My Hudson is 17 months old. He came in 1 morning limping & by evening his right rear foot was swollen. Vet examined him the next morning & we decided that his leg had been caught somewhere cutting off blood flow. A week & 1/2 later the foot & part of the leg are dead. There is infection as new little pus pockets keep appearing above his bandage. He has been on antibiotics from the start. The vet cant see him again until the day after tomorrow. Vet says recovery from amputation is long and hard & they have to relearn how to walk. I also worry about infection in his system. Only other option is euthanasia. I dont know what to do.

Sept. 22, 2018

Hudson's Owner

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Blue

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Siamese mix

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7 Weeks

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Serious severity

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1 found helpful

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She’S Not Putting Weight On It

We have a 7 week old kitten who fell off the back of the couch and hit a suitcase on her was down. X-rays show that she’s broken her right hind femur just below the ball that goes into the socket. It’s almost broken clear through. We have one vet (orthopedic surgeon) who says he can operate for $3000 and save the leg but have another vet telling us that it’s highly unlikely, considering how tiny she is, that the leg will heal & that it should just be amputated. Thoughts??

Sept. 20, 2018

Blue's Owner

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?

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Calico

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3 Weeks

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Moderate severity

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Leg Amputation

i just rescued a 3-4week old kitten from under my house. when i bathed her i saw that it only had three legs. the area looks mostly healed and not infected but it def happened from trauma and still healing, the bone isnt exposed but has a red bulb coving it. i cant afford to take it in to the vet but am self caring for her. any advise? it eats when bottle feed and poops when stimulated , doesn't seem t bother her?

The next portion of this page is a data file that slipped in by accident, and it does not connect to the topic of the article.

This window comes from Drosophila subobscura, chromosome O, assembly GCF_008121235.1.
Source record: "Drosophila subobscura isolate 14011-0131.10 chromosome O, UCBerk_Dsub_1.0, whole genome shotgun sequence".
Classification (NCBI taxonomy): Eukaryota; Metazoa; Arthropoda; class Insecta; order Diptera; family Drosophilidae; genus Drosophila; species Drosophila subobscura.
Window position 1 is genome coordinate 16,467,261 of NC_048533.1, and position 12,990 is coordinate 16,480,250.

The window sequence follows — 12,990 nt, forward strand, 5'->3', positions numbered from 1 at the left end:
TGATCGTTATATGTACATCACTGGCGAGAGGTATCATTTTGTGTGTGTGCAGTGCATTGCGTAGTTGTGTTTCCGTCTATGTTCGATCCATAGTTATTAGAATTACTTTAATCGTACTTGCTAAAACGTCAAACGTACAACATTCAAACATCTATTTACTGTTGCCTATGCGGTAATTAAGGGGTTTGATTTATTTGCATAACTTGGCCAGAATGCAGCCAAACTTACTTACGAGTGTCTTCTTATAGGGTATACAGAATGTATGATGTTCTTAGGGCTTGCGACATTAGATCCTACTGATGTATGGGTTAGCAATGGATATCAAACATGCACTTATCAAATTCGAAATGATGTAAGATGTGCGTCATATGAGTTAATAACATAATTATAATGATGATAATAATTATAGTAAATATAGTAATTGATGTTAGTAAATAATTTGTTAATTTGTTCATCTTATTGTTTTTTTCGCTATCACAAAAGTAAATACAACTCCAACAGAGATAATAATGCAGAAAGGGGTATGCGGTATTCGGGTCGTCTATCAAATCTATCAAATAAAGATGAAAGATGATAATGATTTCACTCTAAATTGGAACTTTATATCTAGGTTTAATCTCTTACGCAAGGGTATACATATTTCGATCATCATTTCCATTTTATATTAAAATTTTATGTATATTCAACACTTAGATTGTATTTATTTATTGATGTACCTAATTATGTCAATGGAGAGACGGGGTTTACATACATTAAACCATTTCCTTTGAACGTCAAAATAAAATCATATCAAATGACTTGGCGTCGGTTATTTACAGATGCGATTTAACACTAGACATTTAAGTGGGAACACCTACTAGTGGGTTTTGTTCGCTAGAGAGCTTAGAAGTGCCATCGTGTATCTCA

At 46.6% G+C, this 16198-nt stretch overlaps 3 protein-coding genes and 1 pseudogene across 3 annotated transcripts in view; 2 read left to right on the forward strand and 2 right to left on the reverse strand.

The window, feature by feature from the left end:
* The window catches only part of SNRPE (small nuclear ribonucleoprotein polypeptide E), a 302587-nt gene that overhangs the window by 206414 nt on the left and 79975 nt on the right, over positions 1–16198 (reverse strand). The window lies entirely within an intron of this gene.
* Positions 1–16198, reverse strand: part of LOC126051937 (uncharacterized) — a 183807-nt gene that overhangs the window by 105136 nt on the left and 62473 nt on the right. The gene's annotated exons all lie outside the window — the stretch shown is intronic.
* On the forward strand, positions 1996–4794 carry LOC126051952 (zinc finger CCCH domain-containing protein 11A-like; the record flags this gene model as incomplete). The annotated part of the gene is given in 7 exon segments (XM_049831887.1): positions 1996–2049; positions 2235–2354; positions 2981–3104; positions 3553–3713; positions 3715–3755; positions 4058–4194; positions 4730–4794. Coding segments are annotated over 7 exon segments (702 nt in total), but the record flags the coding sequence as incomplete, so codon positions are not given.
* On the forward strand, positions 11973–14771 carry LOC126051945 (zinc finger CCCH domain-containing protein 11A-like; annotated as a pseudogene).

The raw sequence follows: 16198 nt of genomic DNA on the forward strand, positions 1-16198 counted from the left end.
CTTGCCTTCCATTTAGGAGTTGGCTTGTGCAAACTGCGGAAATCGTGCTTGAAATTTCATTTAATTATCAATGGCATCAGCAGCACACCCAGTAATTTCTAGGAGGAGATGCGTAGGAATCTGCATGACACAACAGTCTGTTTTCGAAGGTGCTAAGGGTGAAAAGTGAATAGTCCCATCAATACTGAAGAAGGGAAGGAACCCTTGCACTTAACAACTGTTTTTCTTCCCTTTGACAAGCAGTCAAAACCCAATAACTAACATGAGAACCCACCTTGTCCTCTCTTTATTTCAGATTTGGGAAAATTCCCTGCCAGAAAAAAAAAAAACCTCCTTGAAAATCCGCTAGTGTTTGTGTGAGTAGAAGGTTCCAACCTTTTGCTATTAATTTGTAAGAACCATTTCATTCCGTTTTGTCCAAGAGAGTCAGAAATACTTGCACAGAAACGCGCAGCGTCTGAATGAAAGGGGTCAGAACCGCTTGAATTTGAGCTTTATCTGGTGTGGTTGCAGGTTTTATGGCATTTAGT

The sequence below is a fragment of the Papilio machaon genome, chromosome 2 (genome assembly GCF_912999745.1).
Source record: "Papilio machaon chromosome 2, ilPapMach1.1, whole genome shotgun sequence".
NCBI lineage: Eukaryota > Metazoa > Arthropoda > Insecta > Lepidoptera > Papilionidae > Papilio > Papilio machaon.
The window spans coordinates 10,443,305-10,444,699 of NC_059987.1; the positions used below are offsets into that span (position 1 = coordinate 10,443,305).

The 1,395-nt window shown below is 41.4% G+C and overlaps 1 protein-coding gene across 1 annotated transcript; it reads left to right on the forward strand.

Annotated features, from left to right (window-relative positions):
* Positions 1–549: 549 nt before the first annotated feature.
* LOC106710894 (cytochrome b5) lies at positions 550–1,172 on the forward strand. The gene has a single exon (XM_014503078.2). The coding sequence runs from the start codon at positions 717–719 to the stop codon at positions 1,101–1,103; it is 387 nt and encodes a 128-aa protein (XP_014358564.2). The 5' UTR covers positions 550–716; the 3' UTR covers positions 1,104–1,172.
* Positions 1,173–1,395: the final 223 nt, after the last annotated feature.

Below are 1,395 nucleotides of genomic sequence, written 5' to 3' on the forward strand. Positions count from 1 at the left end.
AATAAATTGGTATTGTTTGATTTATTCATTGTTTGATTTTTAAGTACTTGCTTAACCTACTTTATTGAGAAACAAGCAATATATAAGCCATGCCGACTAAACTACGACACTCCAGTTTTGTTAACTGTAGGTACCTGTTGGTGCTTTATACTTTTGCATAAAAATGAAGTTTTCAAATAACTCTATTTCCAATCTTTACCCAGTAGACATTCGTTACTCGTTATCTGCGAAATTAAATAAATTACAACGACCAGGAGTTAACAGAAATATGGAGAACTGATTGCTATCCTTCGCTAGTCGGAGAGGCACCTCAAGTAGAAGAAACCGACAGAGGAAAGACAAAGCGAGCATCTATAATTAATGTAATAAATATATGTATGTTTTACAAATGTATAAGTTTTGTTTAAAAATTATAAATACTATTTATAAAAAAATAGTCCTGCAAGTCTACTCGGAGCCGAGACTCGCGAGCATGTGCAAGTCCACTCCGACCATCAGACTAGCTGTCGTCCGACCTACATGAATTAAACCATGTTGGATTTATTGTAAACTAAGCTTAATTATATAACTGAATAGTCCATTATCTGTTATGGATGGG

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Freddie

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Domestic Short haired

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3 Months

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Crushing Injury

Question for anyone who is able to answer, I took my kitten Freddie to the vet today as he was limping and was bleeding. The vet told me that his hind paw had been crushed by something that it may need to be amputated. I'm just wondering how easy is it for him to adjust to only using three legs? Especially since the leg going is a hind leg.I realize that because he is relatively young he should be able to recover but I definitely need that piece of mind :)

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Lucky

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short hair

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18 Years

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Broken Leg

My cat Lucky is 18 years old, he broke he back hind leg according to x-ways the vet took. He recommended either going to the surgeon for pins to fix it, amputation or euthanasia. I dont want to do the last. Hes not that active of a cat anymore usually sleeps a lot. When he was let out of the cage after the vet still with the leg broken he booked it down the stairs. I need advice if the pins or amputation is better option.

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Franklin

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Gray Tabby

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2 Years

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Critical severity

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Infection

We are dealing with a cat who just turned 2years old. He has sliced opened his leg to the tendon (long cut down his right back leg). We are being told $2.3K-$3.5K to remove his leg as surgery may not be possible and will have complications. Surgery was quoted at $2K. Really that much for removing a leg? Does this seem crazy to others??

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Juno

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Black

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11 Years

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Moderate severity

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Lethargy

My 11 yrs cat had a rear leg amputated because of FLVaccine injection site sarcoma. A month and a half out, she experiences pain and confusion when walking and the gabapentin meds are hard to administer so it is hard to get enough of it into her mouth. Between the pain of the surgery and the recovery process, I am questioning whether it would have been better to put her down.